During recent years some of the breeders of beef Shorthorns have been selling males of inferior form to farmers who were seeking Shorthorn sires of good milking ancestry, claiming the lack of good beef form to be an evidence of the inheritance of good milking qualities. They thus took advantage of the credulity of those who did not know, to sell males from an ancestry that had not been hand- milked for many generations. Good milking cattle can never be produced on such lines._ One of the principal objects sought by the organization was to head off such dishonesty, which was worldng great harm to the cause of the milking Shorthorn. The new organization accepts any animal for registration that is already recorded in either the English, the American, or the Canadian Shorthorn Association, providing it measures up to the standard called for in production and weight. The annual production of milk called for in a mature cow is 6.000 pounds, and the minimum weight 1,250 pounds. Provision is also made for recording grades that can show 4 consecutive crosses of Shorthorn blood from recorded sires, providing they measure up to the standards of weight and milk production, and are possessed of correct Shorthorn conformation and color. This is the only cattle breeders’ association in America that thus encourages the farmer to so improve his stock by upgrading that they may finally be recorded as pure.
What Milking Shorthorns Can Do
The ability of Milking Shorthorns in both England and America to produce milk abun-dantly is shown by more records than there is space here to include. For instance, the herd of Robert W. Hobbs and Sons, Kelm- scott, Lechlade, Gloucestershire, England,
FIG. 70. American bred Milking Shorthorn bull, Waterloo Clay, whose quality, type, and promise have been borne out by the performances of his offspring.
averages nearly 200 cows and heifers in milk. For several years past the average year’s production of the entire herd has been more than 6,000 pounds per cow, testing nearly 4 per cent of fat, several cows having made better than 10,000 pounds. At the Cranford sale of the stock of the late George Taylor held in 1911, 32 cows were sold that had to their credit over 10,000 pounds a year each. The Red Lincolnshire herd of John Evans, Burton, near the city of Lin¬coln, it may be mentioned, has averaged something over 40 cows and heifers for the past 24 years, with an average production during that time of fully 8,000 pounds a year. Many grade Shorthorn herds have averaged from 7,000 to 8,000 pounds of milk a year for successive years. As instances of records that were not only high but also long continued may be cited those of the cow, Darlington Cranford 5th, bought from the late George Taylor for the Tring Park herd of Lord Rothschild, which gave over 10,000 pounds of milk per year for 10 successive years; and the cow Dorothy of the same herd which averaged 10,353.3 pounds for 10 successive years, ending with 1913. Both were producers of excellent offspring.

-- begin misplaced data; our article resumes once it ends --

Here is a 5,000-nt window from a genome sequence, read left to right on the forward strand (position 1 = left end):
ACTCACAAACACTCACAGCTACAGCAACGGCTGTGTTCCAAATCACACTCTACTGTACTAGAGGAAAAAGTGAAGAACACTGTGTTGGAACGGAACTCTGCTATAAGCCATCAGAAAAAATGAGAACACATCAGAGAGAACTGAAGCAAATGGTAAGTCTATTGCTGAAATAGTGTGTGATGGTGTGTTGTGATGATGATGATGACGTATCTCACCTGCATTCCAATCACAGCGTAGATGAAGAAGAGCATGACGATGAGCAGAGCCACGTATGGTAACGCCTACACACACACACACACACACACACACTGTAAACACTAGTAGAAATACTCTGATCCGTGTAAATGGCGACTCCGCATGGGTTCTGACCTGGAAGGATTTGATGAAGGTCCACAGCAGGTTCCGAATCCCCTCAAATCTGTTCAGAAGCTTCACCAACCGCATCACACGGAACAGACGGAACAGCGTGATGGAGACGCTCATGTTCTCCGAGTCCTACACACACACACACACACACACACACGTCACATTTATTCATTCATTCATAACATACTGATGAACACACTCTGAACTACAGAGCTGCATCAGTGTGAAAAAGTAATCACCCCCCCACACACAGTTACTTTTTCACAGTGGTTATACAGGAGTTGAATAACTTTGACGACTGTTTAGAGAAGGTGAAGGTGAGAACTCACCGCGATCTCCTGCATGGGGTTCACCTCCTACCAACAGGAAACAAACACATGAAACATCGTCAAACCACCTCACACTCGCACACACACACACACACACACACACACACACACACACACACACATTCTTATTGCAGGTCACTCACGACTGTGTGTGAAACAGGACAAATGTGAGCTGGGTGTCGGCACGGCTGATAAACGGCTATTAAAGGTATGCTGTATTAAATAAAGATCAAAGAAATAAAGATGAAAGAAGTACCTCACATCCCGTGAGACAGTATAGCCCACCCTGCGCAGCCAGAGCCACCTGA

In the United States, production records of milking Shorthorns are not so numerous as in_ Britain, but from a large number that might be submitted there is space only for the following: In the Glenside herd owned by L. D. May at Granville Centre, Pa., there were recently 71 cows that prior to 1913 had produced more than 8,000 pounds of milk annually and 23 that had produced more than" 10,000 pounds. The cow Rose of Glenside gave in 1909 18,075 pounds of milk containing 625 pounds; of butter fat. In the herd of W. C. Davis of Chester, Iowa, are 4 cows that have pro¬duced an average of 10,876 pounds in a year, and six that have produced an average of 8,526.9 pounds. In 1917 the official world’s record for the breed was held by L. D. May’s Doris Clay, with a year’s pro¬duction of 17,241.5 pounds of milk, 653.35 pounds of fat.
It should be stated, however, that the American Milking Shorthorn Breeders’ As-
FIG. 71. American bred Milking Shorthorn cow, Cressida, showing the type desired by American breeders
sociation does not lend encouragement to the making of phenomenal or forced records, but aims rather, first, to compel the keeping of records as the basis of registration, second to encourage the average^ farmer to bring up the annual milk production of each cow, to from 6,000 to 8,000 pounds, and third, to get all the beef attainable after this has been done.